“For the next 12 months I continued with the same symptoms, and finally went to see a different GP at the same surgery. By this point I was beginning to feel anxious about my health. I was imagining all kinds of things were wrong with me. The new GP was more sympathetic than the first person I saw. She explained that blood tests can be unreliable as hormones fluctuate across the month which is why that she diagnoses instead on symptoms. She said straight away that she could see I was perimenopausal.

“I already had the Mirena coil fitted which balanced my progesterone levels. But I also needed an oestrogen top up which I now take in the form of as a transdermal gel. Within four weeks, my symptoms were all greatly relieved, and I felt back to my old self.

“I would encourage all women who suspect they may be perimenopausal but have been previously dismissed by doctors to push for a second opinion.”

An issue affecting most women

There is still a long way to go with normalising period health but taking insight and turning this into action is the starting point.

Thinx research revealed that A shocking 42% of women experienced period-shaming at work and 73% have hidden a pad or tampon on their way to the bathroom with 58% report feeling embarrassed at work because of their period.

This is madness!? We don’t hide a tissue when we have a cold, we deal with our body’s needs.

With the return to the office, the Enterprising Women Network and Women’s Initiative Network (WIN) have set up a menstruation station pilot at Enterprise’s European head office.

Free eco-friendly period products are now available to everyone in all female and gender neutral bathrooms on the Egham campus. This is a great step in normalising period health in the workplace.

Chair of the Enterprising Women Board, Ceri Miles, said: “This is a gender equality issue because of the impact it has on women in the workplace. There is fear of being caught out and perceived difficulties in raising concerns around periods. Sometimes a situation could arise and a woman feels uncomfortable letting their manager know they need to pop out to buy products. We want to do what we can to support women in our workplace. We don’t want anyone to be held back by the lack of products in the office.”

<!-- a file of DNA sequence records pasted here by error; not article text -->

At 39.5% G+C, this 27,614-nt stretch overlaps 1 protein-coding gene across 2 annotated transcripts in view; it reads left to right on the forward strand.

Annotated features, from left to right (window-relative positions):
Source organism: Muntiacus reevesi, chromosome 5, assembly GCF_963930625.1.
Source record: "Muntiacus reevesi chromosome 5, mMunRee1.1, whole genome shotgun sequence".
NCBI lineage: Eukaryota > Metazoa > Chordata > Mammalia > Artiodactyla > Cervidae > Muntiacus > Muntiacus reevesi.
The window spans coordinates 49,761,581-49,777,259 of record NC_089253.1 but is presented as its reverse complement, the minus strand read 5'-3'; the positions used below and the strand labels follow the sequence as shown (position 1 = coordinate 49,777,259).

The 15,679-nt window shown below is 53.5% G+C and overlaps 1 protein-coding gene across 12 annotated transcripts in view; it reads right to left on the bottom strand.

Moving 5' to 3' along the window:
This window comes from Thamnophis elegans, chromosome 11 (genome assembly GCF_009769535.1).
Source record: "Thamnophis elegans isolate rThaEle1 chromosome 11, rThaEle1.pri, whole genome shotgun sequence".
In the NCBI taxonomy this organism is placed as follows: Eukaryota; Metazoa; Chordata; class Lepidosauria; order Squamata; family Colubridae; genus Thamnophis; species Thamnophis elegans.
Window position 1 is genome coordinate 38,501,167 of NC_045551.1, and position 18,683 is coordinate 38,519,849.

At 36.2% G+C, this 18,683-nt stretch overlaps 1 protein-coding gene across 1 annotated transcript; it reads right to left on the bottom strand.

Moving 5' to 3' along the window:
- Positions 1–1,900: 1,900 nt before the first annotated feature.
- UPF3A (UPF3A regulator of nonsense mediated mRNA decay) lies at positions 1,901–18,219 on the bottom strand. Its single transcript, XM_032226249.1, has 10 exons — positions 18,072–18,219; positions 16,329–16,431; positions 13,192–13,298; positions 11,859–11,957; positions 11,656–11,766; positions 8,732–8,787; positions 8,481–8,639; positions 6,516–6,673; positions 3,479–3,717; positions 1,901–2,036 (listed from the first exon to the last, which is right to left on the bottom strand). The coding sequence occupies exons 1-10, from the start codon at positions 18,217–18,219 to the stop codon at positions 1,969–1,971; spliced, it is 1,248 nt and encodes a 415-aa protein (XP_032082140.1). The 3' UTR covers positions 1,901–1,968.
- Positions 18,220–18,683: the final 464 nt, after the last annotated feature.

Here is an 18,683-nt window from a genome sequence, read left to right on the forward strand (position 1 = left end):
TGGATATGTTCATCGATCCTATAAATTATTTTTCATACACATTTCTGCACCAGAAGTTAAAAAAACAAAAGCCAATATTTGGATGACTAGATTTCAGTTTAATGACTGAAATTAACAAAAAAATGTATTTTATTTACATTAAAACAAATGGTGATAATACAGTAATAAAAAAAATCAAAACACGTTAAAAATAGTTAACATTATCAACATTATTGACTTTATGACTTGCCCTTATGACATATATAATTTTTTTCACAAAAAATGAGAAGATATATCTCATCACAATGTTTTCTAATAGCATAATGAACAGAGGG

The power of knowledge

It is amazing and important that these conversations are happening in the workplace and actions are being put in place to empower female leaders.

The lunch and lunch especially re-assured me, and better equipped me with facts and knowledge. I no longer think of the menopause as the unspeakable ‘change’. it’s a life phase that is natural and normal. Whether you are 18, 25, in your 30s 40s or 50s, and regardless of gender – knowledge is power when preparing yourself and your loved ones.

If you or someone you know needs help and support around any women’s health issue, do not feel ashamed or embarrassed. There are lots of tools and good self-help information available but there is also nothing like a chat and a cuppa with someone you trust. Useful resources about the menopause can be found at:





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by Emily Wells-Burr